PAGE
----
“I really wasn’t sure with the Devils where I was on the depth chart, and just kind of put my time in worked hard and hope for the best,” he said. “Obviously, with the way the Devils do things, they are very loyal to their players and I’m putting my time in here and hopefully, somewhere down the road, I can be a guy that they can rely on.”
A concussion cut last season short for him, and it took longer than Anderson would have hoped to get back to top form. His friend and linemate, Henrique, was called up to the Devils and ended up a Calder Trophy finalist and a playoff hero, while Anderson remained sidelined.
He got off to a slow start this season but has picked it up since, with five goals and 12 points at Christmas, fifth-most on the team. He also leads the team in plus-minus (plus-8).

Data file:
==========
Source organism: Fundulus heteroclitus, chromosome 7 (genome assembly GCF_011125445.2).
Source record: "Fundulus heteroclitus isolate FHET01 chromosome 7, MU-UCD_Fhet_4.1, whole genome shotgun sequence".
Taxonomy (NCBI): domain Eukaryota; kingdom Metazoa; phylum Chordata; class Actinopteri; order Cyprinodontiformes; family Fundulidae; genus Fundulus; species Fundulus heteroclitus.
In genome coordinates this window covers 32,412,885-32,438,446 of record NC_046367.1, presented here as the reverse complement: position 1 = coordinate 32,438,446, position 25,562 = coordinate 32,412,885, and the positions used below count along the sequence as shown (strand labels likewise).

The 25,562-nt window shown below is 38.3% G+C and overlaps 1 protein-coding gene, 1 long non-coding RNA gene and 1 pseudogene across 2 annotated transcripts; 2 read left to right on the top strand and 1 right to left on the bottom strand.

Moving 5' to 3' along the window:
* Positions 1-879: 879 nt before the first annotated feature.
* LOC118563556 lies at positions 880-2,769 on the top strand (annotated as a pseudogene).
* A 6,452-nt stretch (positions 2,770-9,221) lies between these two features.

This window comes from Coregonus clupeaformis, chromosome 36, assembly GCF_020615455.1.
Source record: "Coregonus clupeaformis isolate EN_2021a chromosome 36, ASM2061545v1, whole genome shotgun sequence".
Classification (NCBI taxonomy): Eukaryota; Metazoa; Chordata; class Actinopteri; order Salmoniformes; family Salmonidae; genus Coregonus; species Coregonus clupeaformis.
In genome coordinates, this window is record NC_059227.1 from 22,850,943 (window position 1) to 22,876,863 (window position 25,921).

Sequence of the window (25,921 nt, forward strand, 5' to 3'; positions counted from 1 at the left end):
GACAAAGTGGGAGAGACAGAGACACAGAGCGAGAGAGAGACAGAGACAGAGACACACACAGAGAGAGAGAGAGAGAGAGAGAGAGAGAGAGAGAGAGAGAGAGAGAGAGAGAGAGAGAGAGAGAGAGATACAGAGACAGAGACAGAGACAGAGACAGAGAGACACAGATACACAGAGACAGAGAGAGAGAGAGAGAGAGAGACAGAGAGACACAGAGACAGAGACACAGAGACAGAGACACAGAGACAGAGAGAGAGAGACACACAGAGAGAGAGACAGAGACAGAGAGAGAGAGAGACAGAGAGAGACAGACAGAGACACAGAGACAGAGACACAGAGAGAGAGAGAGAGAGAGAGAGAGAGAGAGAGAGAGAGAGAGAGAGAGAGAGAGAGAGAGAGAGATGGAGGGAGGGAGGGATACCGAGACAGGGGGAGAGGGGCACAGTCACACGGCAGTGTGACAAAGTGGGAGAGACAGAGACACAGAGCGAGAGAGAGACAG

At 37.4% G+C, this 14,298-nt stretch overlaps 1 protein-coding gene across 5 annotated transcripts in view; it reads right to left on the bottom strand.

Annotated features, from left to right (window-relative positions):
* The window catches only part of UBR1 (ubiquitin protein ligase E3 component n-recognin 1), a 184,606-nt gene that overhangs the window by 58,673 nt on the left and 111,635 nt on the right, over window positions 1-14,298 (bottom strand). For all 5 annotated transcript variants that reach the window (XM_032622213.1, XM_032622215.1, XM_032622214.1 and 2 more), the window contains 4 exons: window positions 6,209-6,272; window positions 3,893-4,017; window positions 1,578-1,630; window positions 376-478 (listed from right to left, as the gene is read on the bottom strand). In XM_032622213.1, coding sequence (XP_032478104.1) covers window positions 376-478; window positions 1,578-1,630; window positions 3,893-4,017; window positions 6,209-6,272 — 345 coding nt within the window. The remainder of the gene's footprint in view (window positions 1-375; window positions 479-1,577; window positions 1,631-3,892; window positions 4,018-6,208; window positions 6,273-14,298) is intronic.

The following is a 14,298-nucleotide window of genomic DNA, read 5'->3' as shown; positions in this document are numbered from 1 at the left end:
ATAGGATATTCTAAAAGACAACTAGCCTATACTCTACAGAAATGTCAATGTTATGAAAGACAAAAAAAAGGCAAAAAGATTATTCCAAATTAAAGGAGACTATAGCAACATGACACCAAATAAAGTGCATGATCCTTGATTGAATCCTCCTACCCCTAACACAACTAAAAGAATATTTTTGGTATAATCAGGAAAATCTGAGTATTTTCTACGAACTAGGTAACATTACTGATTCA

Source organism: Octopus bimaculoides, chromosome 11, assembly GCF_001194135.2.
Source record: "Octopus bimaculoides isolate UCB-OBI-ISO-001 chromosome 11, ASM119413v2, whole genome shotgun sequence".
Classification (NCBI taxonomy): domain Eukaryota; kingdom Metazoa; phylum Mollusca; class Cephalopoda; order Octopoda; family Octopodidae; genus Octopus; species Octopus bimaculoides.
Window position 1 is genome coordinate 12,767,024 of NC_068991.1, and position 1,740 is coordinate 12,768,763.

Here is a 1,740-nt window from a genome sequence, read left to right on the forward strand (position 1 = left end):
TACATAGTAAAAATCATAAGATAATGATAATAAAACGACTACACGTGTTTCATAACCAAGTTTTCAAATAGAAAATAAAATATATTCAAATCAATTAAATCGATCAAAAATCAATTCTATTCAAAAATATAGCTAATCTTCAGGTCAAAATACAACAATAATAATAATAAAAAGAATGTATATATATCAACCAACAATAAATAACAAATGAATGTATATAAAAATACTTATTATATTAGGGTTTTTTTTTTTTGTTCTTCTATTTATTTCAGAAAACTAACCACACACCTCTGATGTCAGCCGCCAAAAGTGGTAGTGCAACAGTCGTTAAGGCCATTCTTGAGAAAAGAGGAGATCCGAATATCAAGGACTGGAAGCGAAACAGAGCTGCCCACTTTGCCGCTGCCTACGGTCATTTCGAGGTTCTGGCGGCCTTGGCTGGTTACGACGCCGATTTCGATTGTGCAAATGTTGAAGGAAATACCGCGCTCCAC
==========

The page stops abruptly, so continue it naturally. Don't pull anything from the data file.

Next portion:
“I think last year, the second half of his season was a bit of a setback,” Kowalsky said. “Would he have maybe gotten an opportunity (with New Jersey)? It’s tough to speculate, but I think Matt is definitely a guy that is putting himself in a (good) situation.
“I know he just turned 30, but he’s only a six-year pro or so. He showed some good things and I think if he keeps going here and has a good year this year — obviously this is a unique year with the lockout — but he is definitely in the mix to potentially be a recall player.”
For Anderson, that would be a dream come true, because of how much time he has put in and how much he has been through with injuries.
“I think that I’m definitely going to enjoy it,” he said. “It has been a long ride for me. I had the injuries in college, the pro injuries. … I hope that day comes. It’s more for my family and all the people that have supported me along the way.”